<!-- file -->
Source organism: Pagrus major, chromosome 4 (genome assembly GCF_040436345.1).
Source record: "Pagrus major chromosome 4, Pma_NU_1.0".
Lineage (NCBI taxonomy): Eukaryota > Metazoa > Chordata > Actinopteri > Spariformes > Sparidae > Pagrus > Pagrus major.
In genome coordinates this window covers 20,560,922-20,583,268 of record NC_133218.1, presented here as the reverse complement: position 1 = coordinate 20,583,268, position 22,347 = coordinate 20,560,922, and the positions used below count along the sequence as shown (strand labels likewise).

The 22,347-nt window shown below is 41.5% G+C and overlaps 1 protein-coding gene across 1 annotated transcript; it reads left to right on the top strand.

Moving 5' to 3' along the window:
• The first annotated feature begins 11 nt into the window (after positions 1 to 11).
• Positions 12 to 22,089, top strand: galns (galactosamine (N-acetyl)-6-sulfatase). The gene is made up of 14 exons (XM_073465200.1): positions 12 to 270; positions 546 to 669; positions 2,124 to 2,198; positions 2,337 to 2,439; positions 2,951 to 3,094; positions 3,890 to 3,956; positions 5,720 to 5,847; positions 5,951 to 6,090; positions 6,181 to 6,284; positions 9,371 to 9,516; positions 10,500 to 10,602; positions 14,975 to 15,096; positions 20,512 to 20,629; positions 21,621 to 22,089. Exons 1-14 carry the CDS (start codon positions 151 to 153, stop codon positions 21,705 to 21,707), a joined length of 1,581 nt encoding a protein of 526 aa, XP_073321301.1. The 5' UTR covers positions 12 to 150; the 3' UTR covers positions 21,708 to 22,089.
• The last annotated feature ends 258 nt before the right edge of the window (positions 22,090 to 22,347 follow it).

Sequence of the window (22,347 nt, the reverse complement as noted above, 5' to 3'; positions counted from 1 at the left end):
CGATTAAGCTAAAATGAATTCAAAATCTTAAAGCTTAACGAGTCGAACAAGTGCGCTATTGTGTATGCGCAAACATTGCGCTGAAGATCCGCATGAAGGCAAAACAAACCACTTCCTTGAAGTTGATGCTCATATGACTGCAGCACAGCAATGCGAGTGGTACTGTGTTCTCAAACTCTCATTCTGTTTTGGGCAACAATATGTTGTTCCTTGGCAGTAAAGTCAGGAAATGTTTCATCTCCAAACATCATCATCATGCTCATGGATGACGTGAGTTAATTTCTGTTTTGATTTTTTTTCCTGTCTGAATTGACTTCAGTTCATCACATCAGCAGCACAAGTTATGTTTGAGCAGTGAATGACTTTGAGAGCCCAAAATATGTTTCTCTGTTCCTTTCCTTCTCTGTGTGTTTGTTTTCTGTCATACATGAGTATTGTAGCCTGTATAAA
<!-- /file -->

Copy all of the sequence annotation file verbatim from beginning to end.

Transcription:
Source organism: Pagrus major, chromosome 4 (genome assembly GCF_040436345.1).
Source record: "Pagrus major chromosome 4, Pma_NU_1.0".
Lineage (NCBI taxonomy): Eukaryota > Metazoa > Chordata > Actinopteri > Spariformes > Sparidae > Pagrus > Pagrus major.
In genome coordinates this window covers 20,560,922-20,583,268 of record NC_133218.1, presented here as the reverse complement: position 1 = coordinate 20,583,268, position 22,347 = coordinate 20,560,922, and the positions used below count along the sequence as shown (strand labels likewise).

The 22,347-nt window shown below is 41.5% G+C and overlaps 1 protein-coding gene across 1 annotated transcript; it reads left to right on the top strand.

Moving 5' to 3' along the window:
• The first annotated feature begins 11 nt into the window (after positions 1 to 11).
• Positions 12 to 22,089, top strand: galns (galactosamine (N-acetyl)-6-sulfatase). The gene is made up of 14 exons (XM_073465200.1): positions 12 to 270; positions 546 to 669; positions 2,124 to 2,198; positions 2,337 to 2,439; positions 2,951 to 3,094; positions 3,890 to 3,956; positions 5,720 to 5,847; positions 5,951 to 6,090; positions 6,181 to 6,284; positions 9,371 to 9,516; positions 10,500 to 10,602; positions 14,975 to 15,096; positions 20,512 to 20,629; positions 21,621 to 22,089. Exons 1-14 carry the CDS (start codon positions 151 to 153, stop codon positions 21,705 to 21,707), a joined length of 1,581 nt encoding a protein of 526 aa, XP_073321301.1. The 5' UTR covers positions 12 to 150; the 3' UTR covers positions 21,708 to 22,089.
• The last annotated feature ends 258 nt before the right edge of the window (positions 22,090 to 22,347 follow it).

Sequence of the window (22,347 nt, the reverse complement as noted above, 5' to 3'; positions counted from 1 at the left end):
CGATTAAGCTAAAATGAATTCAAAATCTTAAAGCTTAACGAGTCGAACAAGTGCGCTATTGTGTATGCGCAAACATTGCGCTGAAGATCCGCATGAAGGCAAAACAAACCACTTCCTTGAAGTTGATGCTCATATGACTGCAGCACAGCAATGCGAGTGGTACTGTGTTCTCAAACTCTCATTCTGTTTTGGGCAACAATATGTTGTTCCTTGGCAGTAAAGTCAGGAAATGTTTCATCTCCAAACATCATCATCATGCTCATGGATGACGTGAGTTAATTTCTGTTTTGATTTTTTTTCCTGTCTGAATTGACTTCAGTTCATCACATCAGCAGCACAAGTTATGTTTGAGCAGTGAATGACTTTGAGAGCCCAAAATATGTTTCTCTGTTCCTTTCCTTCTCTGTGTGTTTGTTTTCTGTCATACATGAGTATTGTAGCCTGTATAAA